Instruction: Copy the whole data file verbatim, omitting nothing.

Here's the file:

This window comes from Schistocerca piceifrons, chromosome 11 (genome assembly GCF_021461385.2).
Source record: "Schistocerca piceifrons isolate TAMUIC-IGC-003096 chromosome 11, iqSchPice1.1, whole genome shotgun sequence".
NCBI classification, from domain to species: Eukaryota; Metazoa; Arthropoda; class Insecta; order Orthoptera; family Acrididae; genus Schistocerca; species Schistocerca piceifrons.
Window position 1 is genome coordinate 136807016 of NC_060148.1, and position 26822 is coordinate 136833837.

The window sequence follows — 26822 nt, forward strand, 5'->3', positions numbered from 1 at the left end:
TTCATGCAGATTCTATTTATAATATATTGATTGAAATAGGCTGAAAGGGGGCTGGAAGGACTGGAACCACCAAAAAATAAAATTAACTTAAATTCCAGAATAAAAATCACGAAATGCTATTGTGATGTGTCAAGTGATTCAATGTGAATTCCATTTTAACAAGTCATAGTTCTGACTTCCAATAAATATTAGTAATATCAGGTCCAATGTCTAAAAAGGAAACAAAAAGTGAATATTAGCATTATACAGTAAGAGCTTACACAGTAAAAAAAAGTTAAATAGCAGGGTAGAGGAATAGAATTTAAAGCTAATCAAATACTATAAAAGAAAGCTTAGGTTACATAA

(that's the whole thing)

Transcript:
This window comes from Schistocerca piceifrons, chromosome 11 (genome assembly GCF_021461385.2).
Source record: "Schistocerca piceifrons isolate TAMUIC-IGC-003096 chromosome 11, iqSchPice1.1, whole genome shotgun sequence".
NCBI classification, from domain to species: Eukaryota; Metazoa; Arthropoda; class Insecta; order Orthoptera; family Acrididae; genus Schistocerca; species Schistocerca piceifrons.
Window position 1 is genome coordinate 136807016 of NC_060148.1, and position 26822 is coordinate 136833837.

The window sequence follows — 26822 nt, forward strand, 5'->3', positions numbered from 1 at the left end:
TTCATGCAGATTCTATTTATAATATATTGATTGAAATAGGCTGAAAGGGGGCTGGAAGGACTGGAACCACCAAAAAATAAAATTAACTTAAATTCCAGAATAAAAATCACGAAATGCTATTGTGATGTGTCAAGTGATTCAATGTGAATTCCATTTTAACAAGTCATAGTTCTGACTTCCAATAAATATTAGTAATATCAGGTCCAATGTCTAAAAAGGAAACAAAAAGTGAATATTAGCATTATACAGTAAGAGCTTACACAGTAAAAAAAAGTTAAATAGCAGGGTAGAGGAATAGAATTTAAAGCTAATCAAATACTATAAAAGAAAGCTTAGGTTACATAA